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Steven Sahiounie, journalist and political commentator
This is part two of a two-part study on the Canadian role in the US-NATO attack on Syria for regime change. Canada has blood on its hands. The Canadian government had understood from US intelligence that the Obama plan to destroy Syria was based on using the Muslim Brotherhood, and the political ideology known as Radical Islam, as the foot soldiers inside Syria. The Canadian government understood that the Muslim Brotherhood had infiltrated Canadian society and was involved with the Canadian government at the highest levels. The threat to Canada was known, but the decision was made to blindly follow Washington’s dirty war in Syria.
US President Obama is the main villain in this story, but Canada was capable of standing firm against plans to use Radical Islamic terrorists to change governments abroad.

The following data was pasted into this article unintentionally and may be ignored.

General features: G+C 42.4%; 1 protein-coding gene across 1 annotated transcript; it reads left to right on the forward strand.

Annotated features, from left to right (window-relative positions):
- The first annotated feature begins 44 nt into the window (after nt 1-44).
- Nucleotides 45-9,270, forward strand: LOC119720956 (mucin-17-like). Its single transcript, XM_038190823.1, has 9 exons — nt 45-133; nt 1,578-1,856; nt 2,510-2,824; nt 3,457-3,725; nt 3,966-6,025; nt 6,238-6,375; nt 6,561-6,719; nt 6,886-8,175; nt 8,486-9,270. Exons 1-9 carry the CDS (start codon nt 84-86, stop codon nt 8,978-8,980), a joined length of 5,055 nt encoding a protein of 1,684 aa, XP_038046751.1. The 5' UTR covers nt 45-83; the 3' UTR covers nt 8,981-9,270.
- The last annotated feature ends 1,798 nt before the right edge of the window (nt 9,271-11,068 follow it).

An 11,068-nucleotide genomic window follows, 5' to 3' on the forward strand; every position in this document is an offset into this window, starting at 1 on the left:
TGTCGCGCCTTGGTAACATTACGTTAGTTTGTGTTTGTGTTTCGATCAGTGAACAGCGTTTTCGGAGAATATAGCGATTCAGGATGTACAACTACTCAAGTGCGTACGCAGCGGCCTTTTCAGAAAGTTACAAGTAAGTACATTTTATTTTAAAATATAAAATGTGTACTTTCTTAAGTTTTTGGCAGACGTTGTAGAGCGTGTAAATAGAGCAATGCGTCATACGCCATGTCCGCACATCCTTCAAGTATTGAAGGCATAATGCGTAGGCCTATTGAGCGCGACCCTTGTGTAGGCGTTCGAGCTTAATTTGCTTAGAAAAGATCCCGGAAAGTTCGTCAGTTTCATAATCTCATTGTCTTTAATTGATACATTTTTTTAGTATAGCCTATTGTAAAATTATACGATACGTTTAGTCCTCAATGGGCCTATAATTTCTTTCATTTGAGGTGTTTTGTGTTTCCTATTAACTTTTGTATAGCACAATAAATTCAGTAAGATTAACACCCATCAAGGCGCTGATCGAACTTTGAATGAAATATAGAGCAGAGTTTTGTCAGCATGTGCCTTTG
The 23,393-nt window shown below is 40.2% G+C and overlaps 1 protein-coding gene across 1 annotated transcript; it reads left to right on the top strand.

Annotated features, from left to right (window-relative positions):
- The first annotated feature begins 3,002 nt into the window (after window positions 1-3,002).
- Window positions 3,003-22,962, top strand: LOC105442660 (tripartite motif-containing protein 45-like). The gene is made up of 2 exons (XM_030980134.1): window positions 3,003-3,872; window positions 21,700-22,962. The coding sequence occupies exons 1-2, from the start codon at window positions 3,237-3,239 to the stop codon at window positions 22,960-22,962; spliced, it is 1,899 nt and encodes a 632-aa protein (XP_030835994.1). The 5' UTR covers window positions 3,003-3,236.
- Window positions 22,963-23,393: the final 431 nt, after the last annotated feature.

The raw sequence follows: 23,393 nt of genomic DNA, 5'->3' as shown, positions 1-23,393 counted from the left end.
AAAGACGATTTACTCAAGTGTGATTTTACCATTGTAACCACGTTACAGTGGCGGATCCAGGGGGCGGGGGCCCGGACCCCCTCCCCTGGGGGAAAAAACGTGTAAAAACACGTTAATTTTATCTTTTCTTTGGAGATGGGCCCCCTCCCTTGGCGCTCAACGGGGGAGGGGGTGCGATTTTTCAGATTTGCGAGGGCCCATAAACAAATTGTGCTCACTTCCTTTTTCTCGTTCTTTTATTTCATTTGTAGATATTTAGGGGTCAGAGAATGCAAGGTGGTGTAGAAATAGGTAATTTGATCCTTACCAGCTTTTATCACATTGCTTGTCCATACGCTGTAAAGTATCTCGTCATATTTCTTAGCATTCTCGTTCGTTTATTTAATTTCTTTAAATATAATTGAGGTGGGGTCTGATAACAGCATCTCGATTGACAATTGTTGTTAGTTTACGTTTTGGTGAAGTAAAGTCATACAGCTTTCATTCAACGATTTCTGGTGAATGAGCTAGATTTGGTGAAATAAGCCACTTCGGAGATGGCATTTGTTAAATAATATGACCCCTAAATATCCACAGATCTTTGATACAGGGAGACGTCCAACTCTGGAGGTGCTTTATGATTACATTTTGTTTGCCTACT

Canada has supported humanitarian aid to Idlib, but not the rest of the country. Idlib is the last remaining terrorist-controlled province in Syria. It is an olive-growing region with no industry or resources outside of the production of olives. It was chosen as the headquarters of the Al Qaeda branch in Syria (Hayat Tahrir al-Sham) because it sits on the Turkish border. Turkey, following the US directives, supplied the terrorists with all resources needed including tanks and anti-tank missiles which have even been used to bring down a plane.
Canada does not supply any aid to Syria other than Idlib, which represents 2% of the total area of the country. Aleppo, Damascus, Latakia, Hama, Homs, and all other areas in Syria have never received even a loaf of bread from either the US or Canada. However, the UN does supply some food to certain areas outside of Idlib. Funds for the UN World Food Program are in part from US and Canadian donations. Even now, since the 7.8 magnitude quake occurred on February 6, Canada continues to only recognize the 3 million persons in the so-called “The Islamic Republic of Idlib” as Syria. The other 20 million in Syria get nothing, even though Latakia alone has 820 dead, 142,000 homeless due to the quake, and 102 collapsed buildings.